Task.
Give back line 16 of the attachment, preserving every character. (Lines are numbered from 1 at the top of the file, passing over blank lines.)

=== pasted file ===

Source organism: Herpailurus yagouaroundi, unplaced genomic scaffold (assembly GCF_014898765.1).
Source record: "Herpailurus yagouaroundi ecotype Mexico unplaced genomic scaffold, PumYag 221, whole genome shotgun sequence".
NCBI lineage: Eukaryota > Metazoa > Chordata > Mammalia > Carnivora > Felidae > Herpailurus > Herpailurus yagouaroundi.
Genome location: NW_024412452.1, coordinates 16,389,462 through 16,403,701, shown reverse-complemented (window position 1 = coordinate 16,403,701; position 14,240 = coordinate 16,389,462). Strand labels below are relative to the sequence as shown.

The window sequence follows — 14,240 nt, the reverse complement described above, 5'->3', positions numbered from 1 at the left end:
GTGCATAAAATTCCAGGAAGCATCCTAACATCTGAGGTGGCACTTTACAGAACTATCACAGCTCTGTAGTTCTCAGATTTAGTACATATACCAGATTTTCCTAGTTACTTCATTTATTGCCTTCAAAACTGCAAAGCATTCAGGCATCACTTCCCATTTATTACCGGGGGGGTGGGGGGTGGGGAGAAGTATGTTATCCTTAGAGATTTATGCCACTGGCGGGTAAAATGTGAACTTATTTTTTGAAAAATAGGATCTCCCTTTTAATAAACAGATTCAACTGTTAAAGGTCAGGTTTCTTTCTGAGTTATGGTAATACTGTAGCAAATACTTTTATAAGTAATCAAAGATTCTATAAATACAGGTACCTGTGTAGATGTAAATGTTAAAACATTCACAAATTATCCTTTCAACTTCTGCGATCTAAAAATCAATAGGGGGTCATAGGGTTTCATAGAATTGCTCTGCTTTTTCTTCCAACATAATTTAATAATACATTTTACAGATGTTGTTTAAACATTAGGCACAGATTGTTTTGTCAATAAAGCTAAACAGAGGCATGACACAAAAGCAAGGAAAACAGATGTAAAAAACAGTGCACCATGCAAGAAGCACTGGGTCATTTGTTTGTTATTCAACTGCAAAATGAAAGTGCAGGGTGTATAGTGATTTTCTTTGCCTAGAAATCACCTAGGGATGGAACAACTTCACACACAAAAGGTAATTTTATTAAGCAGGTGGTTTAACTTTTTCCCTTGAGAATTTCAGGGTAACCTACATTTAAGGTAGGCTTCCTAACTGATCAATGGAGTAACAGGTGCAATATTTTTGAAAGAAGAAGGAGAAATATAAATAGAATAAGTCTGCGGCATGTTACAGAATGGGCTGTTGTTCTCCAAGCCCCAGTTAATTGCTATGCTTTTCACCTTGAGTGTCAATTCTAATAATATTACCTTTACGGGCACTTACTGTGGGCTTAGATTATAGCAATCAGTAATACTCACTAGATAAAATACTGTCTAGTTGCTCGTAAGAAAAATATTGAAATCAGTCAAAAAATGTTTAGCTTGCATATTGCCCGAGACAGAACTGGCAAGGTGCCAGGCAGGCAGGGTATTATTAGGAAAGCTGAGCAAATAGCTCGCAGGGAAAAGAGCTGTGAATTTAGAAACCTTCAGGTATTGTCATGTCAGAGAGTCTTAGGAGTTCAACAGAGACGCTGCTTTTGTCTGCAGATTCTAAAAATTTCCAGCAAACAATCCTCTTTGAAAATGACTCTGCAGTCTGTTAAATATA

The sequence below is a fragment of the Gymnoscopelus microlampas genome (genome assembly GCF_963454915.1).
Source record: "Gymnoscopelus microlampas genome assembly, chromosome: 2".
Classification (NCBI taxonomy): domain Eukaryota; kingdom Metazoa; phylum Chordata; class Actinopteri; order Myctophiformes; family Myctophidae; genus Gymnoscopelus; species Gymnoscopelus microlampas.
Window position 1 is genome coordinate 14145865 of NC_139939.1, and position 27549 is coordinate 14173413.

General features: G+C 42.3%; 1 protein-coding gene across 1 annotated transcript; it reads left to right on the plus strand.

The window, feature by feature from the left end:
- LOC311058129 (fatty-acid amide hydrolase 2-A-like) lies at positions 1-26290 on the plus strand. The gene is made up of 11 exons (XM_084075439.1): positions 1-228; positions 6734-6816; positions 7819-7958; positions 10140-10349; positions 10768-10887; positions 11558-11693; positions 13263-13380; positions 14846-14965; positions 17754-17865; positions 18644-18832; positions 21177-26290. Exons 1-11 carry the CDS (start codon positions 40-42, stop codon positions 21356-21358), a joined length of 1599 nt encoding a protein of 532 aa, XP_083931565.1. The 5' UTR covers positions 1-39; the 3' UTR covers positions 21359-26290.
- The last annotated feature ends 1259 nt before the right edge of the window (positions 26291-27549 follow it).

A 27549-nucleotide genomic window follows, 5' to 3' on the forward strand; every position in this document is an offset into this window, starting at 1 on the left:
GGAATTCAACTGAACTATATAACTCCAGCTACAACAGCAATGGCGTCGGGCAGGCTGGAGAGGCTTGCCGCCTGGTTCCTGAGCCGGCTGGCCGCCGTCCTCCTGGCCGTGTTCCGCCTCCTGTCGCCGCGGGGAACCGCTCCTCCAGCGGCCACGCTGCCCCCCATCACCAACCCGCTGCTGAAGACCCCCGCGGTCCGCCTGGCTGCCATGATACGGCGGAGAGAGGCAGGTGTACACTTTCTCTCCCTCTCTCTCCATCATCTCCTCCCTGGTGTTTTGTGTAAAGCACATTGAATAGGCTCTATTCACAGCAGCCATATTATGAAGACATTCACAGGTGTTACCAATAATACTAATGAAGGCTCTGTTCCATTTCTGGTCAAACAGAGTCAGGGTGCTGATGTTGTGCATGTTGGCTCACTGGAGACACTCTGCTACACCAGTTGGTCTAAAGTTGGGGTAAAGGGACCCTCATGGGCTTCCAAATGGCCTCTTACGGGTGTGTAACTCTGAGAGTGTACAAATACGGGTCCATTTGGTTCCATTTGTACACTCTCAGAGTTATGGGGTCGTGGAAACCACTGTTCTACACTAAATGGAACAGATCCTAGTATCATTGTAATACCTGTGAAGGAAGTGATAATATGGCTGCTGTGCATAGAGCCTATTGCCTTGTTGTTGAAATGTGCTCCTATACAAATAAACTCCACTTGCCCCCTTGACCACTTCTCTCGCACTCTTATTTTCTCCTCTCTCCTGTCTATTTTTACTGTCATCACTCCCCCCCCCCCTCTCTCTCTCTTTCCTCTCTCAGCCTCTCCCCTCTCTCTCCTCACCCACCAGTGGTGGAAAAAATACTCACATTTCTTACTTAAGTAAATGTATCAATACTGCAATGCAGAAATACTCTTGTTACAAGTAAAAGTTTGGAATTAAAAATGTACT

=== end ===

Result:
GGAATTCAACTGAACTATATAACTCCAGCTACAACAGCAATGGCGTCGGGCAGGCTGGAGAGGCTTGCCGCCTGGTTCCTGAGCCGGCTGGCCGCCGTCCTCCTGGCCGTGTTCCGCCTCCTGTCGCCGCGGGGAACCGCTCCTCCAGCGGCCACGCTGCCCCCCATCACCAACCCGCTGCTGAAGACCCCCGCGGTCCGCCTGGCTGCCATGATACGGCGGAGAGAGGCAGGTGTACACTTTCTCTCCCTCTCTCTCCATCATCTCCTCCCTGGTGTTTTGTGTAAAGCACATTGAATAGGCTCTATTCACAGCAGCCATATTATGAAGACATTCACAGGTGTTACCAATAATACTAATGAAGGCTCTGTTCCATTTCTGGTCAAACAGAGTCAGGGTGCTGATGTTGTGCATGTTGGCTCACTGGAGACACTCTGCTACACCAGTTGGTCTAAAGTTGGGGTAAAGGGACCCTCATGGGCTTCCAAATGGCCTCTTACGGGTGTGTAACTCTGAGAGTGTACAAATACGGGTCCATTTGGTTCCATTTGTACACTCTCAGAGTTATGGGGTCGTGGAAACCACTGTTCTACACTAAATGGAACAGATCCTAGTATCATTGTAATACCTGTGAAGGAAGTGATAATATGGCTGCTGTGCATAGAGCCTATTGCCTTGTTGTTGAAATGTGCTCCTATACAAATAAACTCCACTTGCCCCCTTGACCACTTCTCTCGCACTCTTATTTTCTCCTCTCTCCTGTCTATTTTTACTGTCATCACTCCCCCCCCCCCTCTCTCTCTCTTTCCTCTCTCAGCCTCTCCCCTCTCTCTCCTCACCCACCAGTGGTGGAAAAAATACTCACATTTCTTACTTAAGTAAATGTATCAATACTGCAATGCAGAAATACTCTTGTTACAAGTAAAAGTTTGGAATTAAAAATGTACT